Norilsk Deal Shaky Ahead of Vote

United Company RusAl's multibillion-dollar bid for a blocking stake in Norilsk Nickel, the world's largest nickel and palladium miner, is hanging in the balance amid reports that Mikhail Prokhorov's Onexim Group is objecting to a key clause in the deal.

Ahead of an extraordinary general meeting Tuesday, where Norilsk shareholders are to vote on proposals put forward by Onexim, a source close to RusAl shareholders said Monday that Prokhorov was seeking to change the terms of a deal that would pave the way for the creation of a $100 billion mining giant.

"Onexim is trying to get out of [the deal that was] signed in November," said the source, who spoke on condition of anonymity because of the sensitivity of the situation. "They are not directly saying 'no,' but they are trying to change the terms they committed to and signed in November."

In November, RusAl agreed to buy 25 percent plus one share in Norilsk, which it has heralded as the first step toward a full merger of the two companies to create an entity capable of challenging international majors in the global hunt for assets. RusAl had hoped to close the deal by the end of March but recently said the deadline had been pushed back until the end of April.

"RusAl has fulfilled all its obligations and is ready to close the deal," the source close to RusAl said.

Vladimir Potanin, the other main shareholder in Norilsk, via his holding company Interros, is widely reported to have been negotiating behind the scenes to fend off RusAl's advances and prevent a merger from going ahead. He appeared to win a key victory when Norilsk confirmed in February that it was considering an offer from Alisher Usmanov's Metalloinvest on a possible merger.

RusAl and Onexim Group both refused to comment Monday.

Signs that the deal might be unraveling emerged last week, after Onexim challenged a clause in the terms set out by RusAl. Prokhorov is reportedly unhappy with a clause requiring the early repayment of $4.5 billion in debt to overseas banks should RusAl not conduct an initial public offering by Nov. 1, 2009.

Norilsk's shareholders are scheduled to gather at the extraordinary shareholders' meeting Tuesday for the key vote, where Norilsk's management has urged investors to cast their ballots against Onexim's proposed changes to the board, which would include three representatives from RusAl.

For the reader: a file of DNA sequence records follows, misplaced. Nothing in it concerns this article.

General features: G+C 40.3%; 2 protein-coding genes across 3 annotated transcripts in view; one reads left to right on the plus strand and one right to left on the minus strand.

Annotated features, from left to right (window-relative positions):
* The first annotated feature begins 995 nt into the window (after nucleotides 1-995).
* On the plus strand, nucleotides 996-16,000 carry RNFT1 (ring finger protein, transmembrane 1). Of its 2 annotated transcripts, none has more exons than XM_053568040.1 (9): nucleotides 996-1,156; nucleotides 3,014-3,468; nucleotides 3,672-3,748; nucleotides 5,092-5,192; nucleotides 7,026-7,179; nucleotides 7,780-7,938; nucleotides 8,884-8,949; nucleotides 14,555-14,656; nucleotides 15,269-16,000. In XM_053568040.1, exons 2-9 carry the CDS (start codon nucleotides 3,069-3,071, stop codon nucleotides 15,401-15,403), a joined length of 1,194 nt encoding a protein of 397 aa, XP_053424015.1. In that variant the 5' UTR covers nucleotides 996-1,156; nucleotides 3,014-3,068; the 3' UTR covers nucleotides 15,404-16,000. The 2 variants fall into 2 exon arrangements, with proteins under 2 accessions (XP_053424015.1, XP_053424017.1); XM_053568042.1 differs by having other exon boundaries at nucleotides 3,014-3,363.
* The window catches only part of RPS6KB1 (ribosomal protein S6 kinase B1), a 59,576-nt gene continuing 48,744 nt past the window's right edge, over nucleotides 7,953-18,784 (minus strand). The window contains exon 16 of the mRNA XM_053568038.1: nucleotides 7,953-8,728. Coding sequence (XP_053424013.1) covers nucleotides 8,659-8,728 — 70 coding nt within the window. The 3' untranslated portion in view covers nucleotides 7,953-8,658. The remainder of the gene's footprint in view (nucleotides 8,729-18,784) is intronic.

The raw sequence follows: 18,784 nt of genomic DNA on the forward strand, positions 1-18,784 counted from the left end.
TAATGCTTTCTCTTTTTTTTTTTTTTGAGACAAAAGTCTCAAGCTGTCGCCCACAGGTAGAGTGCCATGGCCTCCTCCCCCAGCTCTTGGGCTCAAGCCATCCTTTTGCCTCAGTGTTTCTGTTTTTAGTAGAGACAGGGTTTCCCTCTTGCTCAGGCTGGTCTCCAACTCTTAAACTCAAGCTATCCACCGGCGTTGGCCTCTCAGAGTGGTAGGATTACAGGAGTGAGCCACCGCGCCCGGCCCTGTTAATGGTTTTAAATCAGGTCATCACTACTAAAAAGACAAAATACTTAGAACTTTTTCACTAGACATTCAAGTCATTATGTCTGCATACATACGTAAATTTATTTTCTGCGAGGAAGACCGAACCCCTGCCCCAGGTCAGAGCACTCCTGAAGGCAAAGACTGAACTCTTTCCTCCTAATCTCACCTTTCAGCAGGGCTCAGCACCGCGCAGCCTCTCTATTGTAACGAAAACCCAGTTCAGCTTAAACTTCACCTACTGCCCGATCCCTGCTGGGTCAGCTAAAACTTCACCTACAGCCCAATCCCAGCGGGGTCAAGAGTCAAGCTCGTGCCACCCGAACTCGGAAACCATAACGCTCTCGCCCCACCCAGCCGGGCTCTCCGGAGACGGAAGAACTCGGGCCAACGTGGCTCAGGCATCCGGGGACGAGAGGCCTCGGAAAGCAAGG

Potanin and Prokhorov's investment vehicle, KM-Invest, which holds an 8 percent stake in Norilsk, indicated Friday that it would support Norilsk's management at the vote. Earlier, the two businessmen agreed not to liquidate the holding, a move which analysts have interpreted as a sign that the two might have reconciled some of their past differences.

Analysts said they expected shareholders to back a move to keep the board unchanged.

The two billionaires have been mired in a protracted asset split -- with Norilsk as the main jewel -- since early last year. Potanin had a pre-emptive option to acquire Prokhorov's stake, but his approaches to a number of banks failed to raise the required $15.7 billion within the short time frame he was allotted. His spokespeople, however, have maintained that Potanin never even attempted to raise the money, as he viewed the terms as unreasonable.

RusAl subsequently stepped in to scoop up the stake in a cash and equity offer reportedly worth $12.7 billion. Under the deal, Prokhorov is to receive an 11 percent stake in RusAl and a seat on the board. Russian and foreign media have reported that Prokhorov would receive $4.5 billion in cash upfront and a further $2.8 billion to $3 billion in deferred payments.

Prokhorov would also hold an option allowing him to sell his stake in RusAl back to the company by 2010. If RusAl is forced to pay off its $4.5 billion in bank debts early, there is concern that it may not be able to buy out Prokhorov's 11 percent stake, analysts said.

"If this deal broke, it's not clear who would be the breaker," said Michael Kavanagh, a metals analyst at UralSib. "Prokhorov might be objecting, but it might also be that Deripaska has failed to come up with financing under reasonable terms."

The source close to RusAl shareholders said the company would take legal action if Prokhorov reneged.

"If they don't close the deal, RusAl will go to court and will definitely ask for compensation, which will amount to billions of dollars and will no way be limited to the $300 million [breakup fee] mentioned in the press," the source said.

But some analysts were reluctant to declare the deal a no-go yet, noting that intense negotiations were still taking place ahead of Tuesday's shareholders' meeting.

"Until the deal has been officially called off, I would hesitate to say it's dead," said Vladimir Zhukov, a metals and mining analyst at Lehman Brothers. "But all the recent events point in the direction of this deal falling apart."

He outlined an alternative scenario, whereby Norilsk could buy Metalloinvest, after which Metalloinvest could do a back-to-back cash deal with Prokhorov for his stake.

"Metalloinvest can propose better terms, at least in terms of upfront cash," Zhukov said.

A spokeswoman from Metalloinvest declined to comment Monday.